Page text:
Gordon Elliott: This year is about rebuilding and getting back to where we were

The Meath trainer  already has his focus on the Leopardstown Christmas festival.
Gordon Elliott: This year is about rebuilding and getting back to where we were

SPACE AT A PREMIUM: Gordon Elliott’s string gear up for the morning gallops at his Cullentra stable yesterday. Pcture: Morgan Treacy/Inpho

Fresh from a good weekend at Fairyhouse which followed on from a great weekend in Navan, trainer Gordon Elliott already has his focus on the Leopardstown Christmas festival.

It’s unsurprising. Ever since his return from suspension, and during it, one suspects, the focus has been on getting back to training and amongst the winners.

And that has been the case as, in the couple of months since his name was returned to the licence, the Cullentra House trainer has saddled more than 60 winners and earned total prize money in excess of €1 million.

“I was raring to come back,” admitted Elliott. “It was a long six months, and I probably learned a lot about myself and about other people. But I’m back now and it’s great to be back. People in racing are amazing. All I want to do is train winners. I’ve got a great bunch of owners, and a lovely bunch of young horses, and I suppose this year is about rebuilding and getting back to where we were. We’ve got a lot of young stock, so it’s exciting times ahead.”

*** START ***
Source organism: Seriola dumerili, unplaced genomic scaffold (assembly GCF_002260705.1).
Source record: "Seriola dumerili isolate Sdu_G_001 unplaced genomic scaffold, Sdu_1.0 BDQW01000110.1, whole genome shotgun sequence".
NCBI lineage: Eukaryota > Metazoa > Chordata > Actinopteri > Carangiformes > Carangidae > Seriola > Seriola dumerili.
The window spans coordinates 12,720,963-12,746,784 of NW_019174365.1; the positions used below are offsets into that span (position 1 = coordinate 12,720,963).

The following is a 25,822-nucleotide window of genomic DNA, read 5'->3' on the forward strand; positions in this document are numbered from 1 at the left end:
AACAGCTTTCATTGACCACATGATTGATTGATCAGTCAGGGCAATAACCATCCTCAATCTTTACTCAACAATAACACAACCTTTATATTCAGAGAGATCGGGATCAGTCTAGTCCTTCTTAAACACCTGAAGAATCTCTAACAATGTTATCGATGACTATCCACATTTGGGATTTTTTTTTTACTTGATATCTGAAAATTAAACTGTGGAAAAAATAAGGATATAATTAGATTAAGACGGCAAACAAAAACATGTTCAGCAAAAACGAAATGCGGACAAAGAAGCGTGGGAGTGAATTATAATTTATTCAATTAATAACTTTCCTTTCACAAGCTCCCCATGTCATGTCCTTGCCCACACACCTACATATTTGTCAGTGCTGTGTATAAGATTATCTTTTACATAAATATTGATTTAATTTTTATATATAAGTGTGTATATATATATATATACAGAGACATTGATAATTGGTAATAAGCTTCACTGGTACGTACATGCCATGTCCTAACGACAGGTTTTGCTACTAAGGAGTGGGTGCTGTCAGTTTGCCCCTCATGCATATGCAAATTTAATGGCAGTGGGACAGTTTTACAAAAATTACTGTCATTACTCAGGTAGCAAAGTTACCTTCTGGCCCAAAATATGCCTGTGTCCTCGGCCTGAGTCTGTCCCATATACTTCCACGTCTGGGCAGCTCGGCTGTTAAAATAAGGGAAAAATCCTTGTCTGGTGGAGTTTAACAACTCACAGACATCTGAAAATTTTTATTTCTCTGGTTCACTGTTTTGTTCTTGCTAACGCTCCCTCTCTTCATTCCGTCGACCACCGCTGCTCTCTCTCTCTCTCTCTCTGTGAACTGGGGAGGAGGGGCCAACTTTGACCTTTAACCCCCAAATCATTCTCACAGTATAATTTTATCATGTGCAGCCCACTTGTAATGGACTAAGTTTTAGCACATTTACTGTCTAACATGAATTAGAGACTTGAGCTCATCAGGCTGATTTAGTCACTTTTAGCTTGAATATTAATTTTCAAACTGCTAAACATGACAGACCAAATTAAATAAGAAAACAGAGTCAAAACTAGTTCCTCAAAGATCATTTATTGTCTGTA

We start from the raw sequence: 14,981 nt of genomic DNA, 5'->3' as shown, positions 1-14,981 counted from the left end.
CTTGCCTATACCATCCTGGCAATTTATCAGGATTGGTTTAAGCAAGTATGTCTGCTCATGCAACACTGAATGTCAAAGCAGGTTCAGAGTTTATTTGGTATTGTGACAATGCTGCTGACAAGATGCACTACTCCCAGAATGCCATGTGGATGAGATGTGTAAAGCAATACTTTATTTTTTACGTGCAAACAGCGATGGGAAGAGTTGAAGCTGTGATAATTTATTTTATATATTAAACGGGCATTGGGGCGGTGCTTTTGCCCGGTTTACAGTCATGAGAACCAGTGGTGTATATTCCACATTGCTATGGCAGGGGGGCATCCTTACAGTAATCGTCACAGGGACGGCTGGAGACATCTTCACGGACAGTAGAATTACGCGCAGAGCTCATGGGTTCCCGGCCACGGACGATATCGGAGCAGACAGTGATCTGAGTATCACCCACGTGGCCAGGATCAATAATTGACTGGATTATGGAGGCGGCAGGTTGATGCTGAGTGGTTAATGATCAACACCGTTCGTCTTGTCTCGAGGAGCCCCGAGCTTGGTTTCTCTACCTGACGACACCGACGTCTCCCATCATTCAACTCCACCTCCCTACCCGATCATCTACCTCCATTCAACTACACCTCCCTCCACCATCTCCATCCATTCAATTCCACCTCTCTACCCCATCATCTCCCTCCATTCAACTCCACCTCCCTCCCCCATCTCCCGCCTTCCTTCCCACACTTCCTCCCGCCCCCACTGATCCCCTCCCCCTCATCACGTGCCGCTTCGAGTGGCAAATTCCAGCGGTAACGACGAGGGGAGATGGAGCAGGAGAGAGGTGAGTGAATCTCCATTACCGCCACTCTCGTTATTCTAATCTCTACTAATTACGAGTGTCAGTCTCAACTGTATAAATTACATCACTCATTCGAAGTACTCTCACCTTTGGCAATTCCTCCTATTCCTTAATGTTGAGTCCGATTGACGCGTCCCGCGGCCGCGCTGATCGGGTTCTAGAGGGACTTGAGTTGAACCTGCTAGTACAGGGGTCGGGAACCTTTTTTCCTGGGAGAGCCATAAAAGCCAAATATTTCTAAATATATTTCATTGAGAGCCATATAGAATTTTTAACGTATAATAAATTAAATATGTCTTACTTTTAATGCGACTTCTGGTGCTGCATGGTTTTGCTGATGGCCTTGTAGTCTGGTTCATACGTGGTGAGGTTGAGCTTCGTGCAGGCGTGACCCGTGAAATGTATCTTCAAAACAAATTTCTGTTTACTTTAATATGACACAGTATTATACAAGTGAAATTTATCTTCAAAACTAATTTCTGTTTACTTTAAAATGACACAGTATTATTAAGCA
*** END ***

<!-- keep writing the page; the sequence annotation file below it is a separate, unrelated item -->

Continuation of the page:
Fil Dor is one such horse who enhanced his reputation over the weekend and will likely take in the Christmas trip to Leopardstown en route to the Triumph Hurdle.

“He didn’t do much more than we thought he’d do,” said Elliott, reflecting on the grey’s win in the Grade Three Juvenile Hurdle on Sunday. “He’s a very laid-back horse through the race, which is a great asset. He jumped well, and when he needed a jump at the last, he gave it to us, and he won snug.

“I’d imagine he’ll go to Leopardstown (Grade Two Knight Frank Juvenile Hurdle). It’s a great race, we’ve been lucky in it over the years.”

Riviere D’etel, who showed plenty of promise over hurdles, has looked much more settled and, consequently, much improved since going over fences, and she has the Grade One Racing Post Novice Chase on the opening day of the Christmas festival as an option.

“She has an entry in Navan and Cork, but the plan is to go for the Grade One. She would be getting all the allowances, Probably as a juvenile she was a bit buzzy and just wanted just to get from A to B a bit too quickly. But she was very good the last day. Denis (O’Regan) was very good on her, she backed off her fences very well. Cheltenham is a long way away and we’ll get Christmas out of the way, but if she runs well and comes out of it well, you could think about the Arkle Chase.”

Another potential star in the yard is Mighty Potter, a highly regarded four-year-old who caught many an eye in defeat in the Grade One Royal Bond on Sunday. He could bid for compensation in the Future Champions Novice Hurdle.

“Obviously it’s hard to win Grade Ones, and you don’t like them getting away from you, but it was only his second run over hurdles and the third run of his life, and it was a good performance,” said Elliott. “He’s a big chaser in the making. I think he’s a very good horse. He won a maiden hurdle in Down Royal and it wasn’t the strongest race in the world and he didn’t have to come off the bridle, so he’ll have learned plenty from Sunday’s race.”